Super Cyclone Pam: Water relief for days-old Jeremiah

Super Cyclone Pam: Water relief for days-old Jeremiah

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PamStory_1
By Gaelle Sevenier, Communication Specialist Consultant in Vanuatu

Port Vila, VANUATU/ HONG KONG, 21 March 2015 – Cyclone Pam was a terrifying ordeal for thousands of people and no more so than for new mother Liza. She was sheltering from Cyclone Pam last Friday night when her contractions suddenly began one month early. “When the flood came inside the house, we all squeezed in one corner,” said Liza. “I was sure my baby would come then – I was not feeling well at all.”

Her contractions continued through the night and 48 hours later she gave birth Jeremiah, who lived the first few days of his new life in dire conditions. With no access to clean water, Liza was left wondering how she would properly care for the baby.

Fortunately, UNICEF quickly supported the government to bring water to Etas Elang, essential to the survival of people children and adults alike.

Little Jeremiah’s community of Etas Elang is located near the Bouffa Landfill dump around Port Vila, capital of Vanuatu. Most traditional houses there have been destroyed, with only the strongest ones able to resist the storm.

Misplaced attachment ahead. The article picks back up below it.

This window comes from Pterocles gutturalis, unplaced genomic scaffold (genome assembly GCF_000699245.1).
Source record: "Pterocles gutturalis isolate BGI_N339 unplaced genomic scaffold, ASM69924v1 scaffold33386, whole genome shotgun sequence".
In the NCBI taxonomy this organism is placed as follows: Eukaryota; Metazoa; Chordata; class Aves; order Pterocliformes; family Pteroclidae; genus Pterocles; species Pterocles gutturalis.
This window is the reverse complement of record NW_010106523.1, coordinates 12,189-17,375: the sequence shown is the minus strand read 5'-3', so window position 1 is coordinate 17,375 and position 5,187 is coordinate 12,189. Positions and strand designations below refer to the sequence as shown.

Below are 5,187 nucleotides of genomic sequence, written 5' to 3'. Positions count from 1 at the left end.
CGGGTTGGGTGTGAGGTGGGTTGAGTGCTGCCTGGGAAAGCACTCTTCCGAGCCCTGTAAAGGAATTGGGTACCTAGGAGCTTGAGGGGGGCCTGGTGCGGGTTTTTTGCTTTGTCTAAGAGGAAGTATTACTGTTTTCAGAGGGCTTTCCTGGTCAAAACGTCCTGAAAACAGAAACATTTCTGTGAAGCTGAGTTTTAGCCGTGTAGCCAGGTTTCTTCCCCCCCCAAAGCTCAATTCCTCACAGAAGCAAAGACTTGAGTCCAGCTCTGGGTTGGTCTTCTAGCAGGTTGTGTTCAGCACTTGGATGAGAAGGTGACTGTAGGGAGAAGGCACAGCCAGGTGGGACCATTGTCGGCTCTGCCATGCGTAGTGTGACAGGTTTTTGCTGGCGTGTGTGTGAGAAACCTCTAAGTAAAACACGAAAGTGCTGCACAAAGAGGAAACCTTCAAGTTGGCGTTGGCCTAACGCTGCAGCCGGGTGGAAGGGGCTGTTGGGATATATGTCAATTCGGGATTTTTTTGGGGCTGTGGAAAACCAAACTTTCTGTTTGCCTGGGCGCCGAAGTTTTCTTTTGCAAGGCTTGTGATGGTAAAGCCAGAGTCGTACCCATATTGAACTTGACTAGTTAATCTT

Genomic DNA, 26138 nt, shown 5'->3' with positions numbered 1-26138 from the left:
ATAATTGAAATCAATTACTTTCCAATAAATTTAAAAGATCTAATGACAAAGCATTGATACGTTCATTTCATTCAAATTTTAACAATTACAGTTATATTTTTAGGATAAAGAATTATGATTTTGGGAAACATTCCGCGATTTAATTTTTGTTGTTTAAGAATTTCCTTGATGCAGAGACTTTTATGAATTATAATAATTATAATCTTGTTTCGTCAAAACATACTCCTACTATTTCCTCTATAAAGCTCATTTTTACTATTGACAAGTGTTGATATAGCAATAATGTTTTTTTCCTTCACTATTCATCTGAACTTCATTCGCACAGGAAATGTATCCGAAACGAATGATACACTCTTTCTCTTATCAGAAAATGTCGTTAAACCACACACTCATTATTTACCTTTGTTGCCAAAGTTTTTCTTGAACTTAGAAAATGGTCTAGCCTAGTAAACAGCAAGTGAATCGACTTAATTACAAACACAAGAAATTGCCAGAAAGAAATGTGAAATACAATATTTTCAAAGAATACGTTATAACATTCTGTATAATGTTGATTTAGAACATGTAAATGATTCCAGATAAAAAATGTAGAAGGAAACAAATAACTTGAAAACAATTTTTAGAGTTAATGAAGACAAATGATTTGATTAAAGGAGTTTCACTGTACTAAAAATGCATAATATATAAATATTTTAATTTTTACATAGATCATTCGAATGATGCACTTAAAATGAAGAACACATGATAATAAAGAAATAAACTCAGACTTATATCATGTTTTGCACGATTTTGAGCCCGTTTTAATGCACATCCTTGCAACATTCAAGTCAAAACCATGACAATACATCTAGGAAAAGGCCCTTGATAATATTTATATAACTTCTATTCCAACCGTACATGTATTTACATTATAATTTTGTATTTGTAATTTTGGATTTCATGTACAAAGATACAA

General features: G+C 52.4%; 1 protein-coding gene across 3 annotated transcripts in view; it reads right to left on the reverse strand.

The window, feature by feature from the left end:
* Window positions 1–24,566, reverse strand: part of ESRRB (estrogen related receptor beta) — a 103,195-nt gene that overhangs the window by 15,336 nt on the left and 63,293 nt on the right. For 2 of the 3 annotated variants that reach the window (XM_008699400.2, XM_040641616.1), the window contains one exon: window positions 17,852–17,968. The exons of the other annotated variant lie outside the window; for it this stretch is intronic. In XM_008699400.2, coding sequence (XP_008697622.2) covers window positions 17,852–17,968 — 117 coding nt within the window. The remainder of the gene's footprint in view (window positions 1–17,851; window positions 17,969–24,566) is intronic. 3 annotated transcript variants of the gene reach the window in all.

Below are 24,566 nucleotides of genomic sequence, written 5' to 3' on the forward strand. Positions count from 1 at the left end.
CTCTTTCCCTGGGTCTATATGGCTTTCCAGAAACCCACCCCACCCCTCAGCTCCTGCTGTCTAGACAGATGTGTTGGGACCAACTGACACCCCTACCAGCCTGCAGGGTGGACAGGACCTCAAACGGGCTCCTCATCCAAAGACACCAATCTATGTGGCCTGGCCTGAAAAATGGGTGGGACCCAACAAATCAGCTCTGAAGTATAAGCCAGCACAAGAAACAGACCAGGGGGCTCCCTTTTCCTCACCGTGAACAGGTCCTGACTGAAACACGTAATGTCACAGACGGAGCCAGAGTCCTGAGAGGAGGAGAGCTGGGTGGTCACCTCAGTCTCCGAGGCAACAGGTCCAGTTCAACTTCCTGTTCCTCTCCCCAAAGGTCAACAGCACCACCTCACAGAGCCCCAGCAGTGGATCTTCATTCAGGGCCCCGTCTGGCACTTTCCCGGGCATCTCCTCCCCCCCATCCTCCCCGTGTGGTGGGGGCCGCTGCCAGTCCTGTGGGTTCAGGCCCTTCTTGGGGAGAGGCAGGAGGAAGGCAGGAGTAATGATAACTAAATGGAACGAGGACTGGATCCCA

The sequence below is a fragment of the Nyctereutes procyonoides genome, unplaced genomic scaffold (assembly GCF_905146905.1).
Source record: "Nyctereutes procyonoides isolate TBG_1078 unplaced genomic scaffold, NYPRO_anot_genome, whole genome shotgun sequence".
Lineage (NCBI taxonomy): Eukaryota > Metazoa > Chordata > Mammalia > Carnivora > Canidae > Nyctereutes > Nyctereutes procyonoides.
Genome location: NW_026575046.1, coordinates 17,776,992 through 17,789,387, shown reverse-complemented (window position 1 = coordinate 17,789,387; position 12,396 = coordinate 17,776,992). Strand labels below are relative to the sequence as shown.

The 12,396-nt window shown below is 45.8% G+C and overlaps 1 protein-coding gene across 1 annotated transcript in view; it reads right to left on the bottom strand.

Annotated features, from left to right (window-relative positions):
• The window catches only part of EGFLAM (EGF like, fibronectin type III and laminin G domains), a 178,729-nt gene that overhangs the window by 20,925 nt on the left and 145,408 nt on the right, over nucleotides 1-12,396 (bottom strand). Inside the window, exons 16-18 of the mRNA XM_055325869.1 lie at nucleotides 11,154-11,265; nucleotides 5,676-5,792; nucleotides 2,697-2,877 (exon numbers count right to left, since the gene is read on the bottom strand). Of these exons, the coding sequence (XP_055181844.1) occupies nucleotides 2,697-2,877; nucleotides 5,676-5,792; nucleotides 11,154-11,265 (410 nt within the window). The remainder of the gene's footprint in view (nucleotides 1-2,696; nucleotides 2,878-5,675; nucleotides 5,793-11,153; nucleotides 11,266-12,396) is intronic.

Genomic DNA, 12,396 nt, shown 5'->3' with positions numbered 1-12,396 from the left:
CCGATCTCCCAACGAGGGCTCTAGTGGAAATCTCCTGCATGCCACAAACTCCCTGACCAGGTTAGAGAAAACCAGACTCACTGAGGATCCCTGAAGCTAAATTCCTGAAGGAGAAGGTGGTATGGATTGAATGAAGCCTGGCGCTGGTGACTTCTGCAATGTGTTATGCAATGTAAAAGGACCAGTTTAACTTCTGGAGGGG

Liza sheltered inside one of the more solid houses during the storm. The doors and windows broke as the wind battered the house throughout the night. Most of the nails supporting the roof did not hold and part of it blew away. “We sat and waited until day light without sleep,” said Liza.


© UNICEF Pacific/2015/McGarry

Liza’s contraction started during Cyclone Pam, a month early. Her newborn son was born into a community heavily damaged by the storm, and without water.

Liza delivered her son Jeremiah at the Port Vila Central Hospital two days later. Part of the hospital was damaged, but the maternity ward was fortunately left intact.

© UNICEF Pacific/2015/McGarry
UNICEF has helped secure clean water for thousands since Cyclone Pam.
In her community, hygiene conditions were desperate. Water was running low and what little remained was contaminated with debris from the nearby dump thrown in by the cyclone. Jeremiah was bathed in this dirty water and started developing skin problems around the neck.

UNICEF is supporting the Vanuatu Government and partners to deliver safe drinking water to communities such as Etas Elang. Water containers, purification tablets and soap are being delivered to communities until the water supply is restored.

“I was so relieved when they brought us water. I will use it to drink,” said Liza, which helps her to continue breastfeeding young Jeremiah and keep him nourished. “I will also be able to wash my baby in clean water. I am so thankful, because without this supply, we would have had no water at all.”

After any cyclone there is a real danger of diarrhoea and other disease outbreaks. Unless adequate water and sanitation services are quickly provided to children and their families disease and death may follow. UNICEF is working around the clock in partnership with the Government of Vanuatu to ensure that water and other life-saving supplies reach those who need it most.